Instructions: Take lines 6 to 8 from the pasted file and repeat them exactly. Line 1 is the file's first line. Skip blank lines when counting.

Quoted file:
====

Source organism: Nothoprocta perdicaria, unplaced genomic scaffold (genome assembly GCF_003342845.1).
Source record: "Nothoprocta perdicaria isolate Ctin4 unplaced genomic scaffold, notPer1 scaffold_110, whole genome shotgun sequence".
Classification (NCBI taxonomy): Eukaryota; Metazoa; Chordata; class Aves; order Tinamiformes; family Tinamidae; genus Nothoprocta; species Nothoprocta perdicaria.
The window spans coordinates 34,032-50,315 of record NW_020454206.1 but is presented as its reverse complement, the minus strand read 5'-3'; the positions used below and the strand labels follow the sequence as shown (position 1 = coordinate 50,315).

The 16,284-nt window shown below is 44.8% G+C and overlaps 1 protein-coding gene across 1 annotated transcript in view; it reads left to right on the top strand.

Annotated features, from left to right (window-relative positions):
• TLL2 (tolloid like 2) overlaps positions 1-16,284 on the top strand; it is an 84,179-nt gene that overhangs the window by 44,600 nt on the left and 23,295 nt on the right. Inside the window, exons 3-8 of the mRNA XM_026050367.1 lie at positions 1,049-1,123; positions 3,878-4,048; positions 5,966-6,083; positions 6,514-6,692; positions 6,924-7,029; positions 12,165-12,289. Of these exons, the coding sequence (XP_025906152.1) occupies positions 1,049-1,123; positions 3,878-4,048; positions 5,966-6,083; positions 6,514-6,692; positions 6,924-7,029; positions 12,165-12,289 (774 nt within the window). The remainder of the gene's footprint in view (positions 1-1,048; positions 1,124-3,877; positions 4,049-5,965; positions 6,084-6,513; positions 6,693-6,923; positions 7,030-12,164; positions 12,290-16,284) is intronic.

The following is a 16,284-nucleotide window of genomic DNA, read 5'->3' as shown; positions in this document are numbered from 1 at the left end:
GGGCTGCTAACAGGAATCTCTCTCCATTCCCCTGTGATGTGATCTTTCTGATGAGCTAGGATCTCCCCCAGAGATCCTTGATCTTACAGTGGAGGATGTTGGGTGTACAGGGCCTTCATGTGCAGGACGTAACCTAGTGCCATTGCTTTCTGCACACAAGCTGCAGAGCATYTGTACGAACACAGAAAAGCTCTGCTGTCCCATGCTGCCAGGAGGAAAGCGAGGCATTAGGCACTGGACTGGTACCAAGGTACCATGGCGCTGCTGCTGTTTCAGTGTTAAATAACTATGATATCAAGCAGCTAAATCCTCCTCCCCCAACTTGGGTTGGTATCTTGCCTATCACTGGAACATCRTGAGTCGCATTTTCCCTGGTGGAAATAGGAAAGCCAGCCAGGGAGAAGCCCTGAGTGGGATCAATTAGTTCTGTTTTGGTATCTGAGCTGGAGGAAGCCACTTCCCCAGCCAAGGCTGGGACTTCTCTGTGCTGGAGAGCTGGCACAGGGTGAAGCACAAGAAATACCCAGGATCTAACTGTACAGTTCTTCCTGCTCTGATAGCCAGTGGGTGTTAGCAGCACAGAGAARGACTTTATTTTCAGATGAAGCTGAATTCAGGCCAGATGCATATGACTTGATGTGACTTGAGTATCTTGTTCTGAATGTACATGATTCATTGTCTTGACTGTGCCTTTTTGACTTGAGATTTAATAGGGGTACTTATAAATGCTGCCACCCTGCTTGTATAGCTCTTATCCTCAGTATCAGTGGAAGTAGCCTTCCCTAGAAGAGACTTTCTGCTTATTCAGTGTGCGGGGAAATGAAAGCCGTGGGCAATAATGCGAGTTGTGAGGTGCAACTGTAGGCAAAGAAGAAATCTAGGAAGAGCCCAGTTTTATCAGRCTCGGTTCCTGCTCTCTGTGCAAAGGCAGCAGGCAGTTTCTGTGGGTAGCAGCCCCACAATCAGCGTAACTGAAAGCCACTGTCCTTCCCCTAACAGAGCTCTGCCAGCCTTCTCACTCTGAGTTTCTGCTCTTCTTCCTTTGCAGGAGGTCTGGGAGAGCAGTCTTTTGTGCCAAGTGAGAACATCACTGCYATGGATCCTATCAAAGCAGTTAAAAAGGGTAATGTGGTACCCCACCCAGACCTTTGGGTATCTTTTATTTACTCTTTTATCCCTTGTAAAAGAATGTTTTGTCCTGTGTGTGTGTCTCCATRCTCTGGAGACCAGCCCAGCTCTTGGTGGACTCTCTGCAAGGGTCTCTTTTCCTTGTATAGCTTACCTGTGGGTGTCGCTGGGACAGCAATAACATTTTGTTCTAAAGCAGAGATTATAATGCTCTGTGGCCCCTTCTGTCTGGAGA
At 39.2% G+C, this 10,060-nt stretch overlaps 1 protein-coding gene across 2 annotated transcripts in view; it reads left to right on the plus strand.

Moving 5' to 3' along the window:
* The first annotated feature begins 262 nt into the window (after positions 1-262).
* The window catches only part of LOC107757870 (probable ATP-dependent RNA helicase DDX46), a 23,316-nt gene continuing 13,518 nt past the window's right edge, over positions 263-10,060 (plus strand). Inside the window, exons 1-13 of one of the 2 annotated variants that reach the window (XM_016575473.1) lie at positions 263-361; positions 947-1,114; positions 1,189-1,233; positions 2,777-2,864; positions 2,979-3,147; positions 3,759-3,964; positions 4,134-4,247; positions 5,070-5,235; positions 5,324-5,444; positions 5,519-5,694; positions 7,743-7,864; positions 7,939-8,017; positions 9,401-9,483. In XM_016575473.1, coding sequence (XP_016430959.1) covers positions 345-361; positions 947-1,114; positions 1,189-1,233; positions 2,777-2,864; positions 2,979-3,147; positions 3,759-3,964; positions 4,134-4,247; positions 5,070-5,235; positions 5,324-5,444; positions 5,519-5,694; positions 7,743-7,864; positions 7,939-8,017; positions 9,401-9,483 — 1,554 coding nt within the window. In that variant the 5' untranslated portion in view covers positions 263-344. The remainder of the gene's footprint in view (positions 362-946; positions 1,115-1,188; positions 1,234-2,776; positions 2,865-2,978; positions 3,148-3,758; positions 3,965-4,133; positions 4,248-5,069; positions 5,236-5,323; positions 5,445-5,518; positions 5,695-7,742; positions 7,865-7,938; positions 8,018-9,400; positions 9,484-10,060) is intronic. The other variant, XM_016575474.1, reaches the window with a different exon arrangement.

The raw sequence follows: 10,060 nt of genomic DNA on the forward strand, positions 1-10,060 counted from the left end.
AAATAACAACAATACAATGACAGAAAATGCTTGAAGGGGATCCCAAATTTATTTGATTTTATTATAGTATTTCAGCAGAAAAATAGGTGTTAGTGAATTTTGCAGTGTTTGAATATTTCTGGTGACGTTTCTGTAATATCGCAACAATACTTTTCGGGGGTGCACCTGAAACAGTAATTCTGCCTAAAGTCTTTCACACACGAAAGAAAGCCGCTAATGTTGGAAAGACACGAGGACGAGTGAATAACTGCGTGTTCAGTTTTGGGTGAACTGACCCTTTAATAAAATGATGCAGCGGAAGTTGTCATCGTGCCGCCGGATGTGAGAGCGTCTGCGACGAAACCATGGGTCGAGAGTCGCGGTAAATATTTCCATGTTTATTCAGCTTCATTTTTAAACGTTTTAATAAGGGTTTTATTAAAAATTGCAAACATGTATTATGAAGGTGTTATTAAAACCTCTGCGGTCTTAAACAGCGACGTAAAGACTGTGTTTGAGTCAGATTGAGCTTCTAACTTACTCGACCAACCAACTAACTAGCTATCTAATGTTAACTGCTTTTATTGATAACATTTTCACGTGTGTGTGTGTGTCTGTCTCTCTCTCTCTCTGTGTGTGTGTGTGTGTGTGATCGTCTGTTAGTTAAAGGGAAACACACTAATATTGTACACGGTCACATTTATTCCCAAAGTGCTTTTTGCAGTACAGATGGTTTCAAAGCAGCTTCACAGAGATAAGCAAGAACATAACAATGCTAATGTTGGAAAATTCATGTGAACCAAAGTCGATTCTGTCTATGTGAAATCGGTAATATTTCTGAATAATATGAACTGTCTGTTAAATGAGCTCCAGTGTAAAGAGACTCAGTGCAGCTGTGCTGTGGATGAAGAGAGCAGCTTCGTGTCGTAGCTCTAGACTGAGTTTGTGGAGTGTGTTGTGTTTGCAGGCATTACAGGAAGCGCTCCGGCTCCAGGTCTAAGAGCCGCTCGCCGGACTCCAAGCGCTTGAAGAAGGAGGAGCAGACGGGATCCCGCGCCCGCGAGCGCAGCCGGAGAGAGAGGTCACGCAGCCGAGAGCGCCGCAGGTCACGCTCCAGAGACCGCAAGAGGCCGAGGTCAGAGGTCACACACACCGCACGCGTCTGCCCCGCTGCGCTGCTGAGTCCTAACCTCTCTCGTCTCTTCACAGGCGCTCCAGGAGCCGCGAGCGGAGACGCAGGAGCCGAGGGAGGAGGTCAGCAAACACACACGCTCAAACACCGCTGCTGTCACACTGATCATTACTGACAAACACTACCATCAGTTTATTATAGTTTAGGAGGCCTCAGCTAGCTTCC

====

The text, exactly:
Annotated features, from left to right (window-relative positions):
• TLL2 (tolloid like 2) overlaps positions 1-16,284 on the top strand; it is an 84,179-nt gene that overhangs the window by 44,600 nt on the left and 23,295 nt on the right. Inside the window, exons 3-8 of the mRNA XM_026050367.1 lie at positions 1,049-1,123; positions 3,878-4,048; positions 5,966-6,083; positions 6,514-6,692; positions 6,924-7,029; positions 12,165-12,289. Of these exons, the coding sequence (XP_025906152.1) occupies positions 1,049-1,123; positions 3,878-4,048; positions 5,966-6,083; positions 6,514-6,692; positions 6,924-7,029; positions 12,165-12,289 (774 nt within the window). The remainder of the gene's footprint in view (positions 1-1,048; positions 1,124-3,877; positions 4,049-5,965; positions 6,084-6,513; positions 6,693-6,923; positions 7,030-12,164; positions 12,290-16,284) is intronic.

The following is a 16,284-nucleotide window of genomic DNA, read 5'->3' as shown; positions in this document are numbered from 1 at the left end: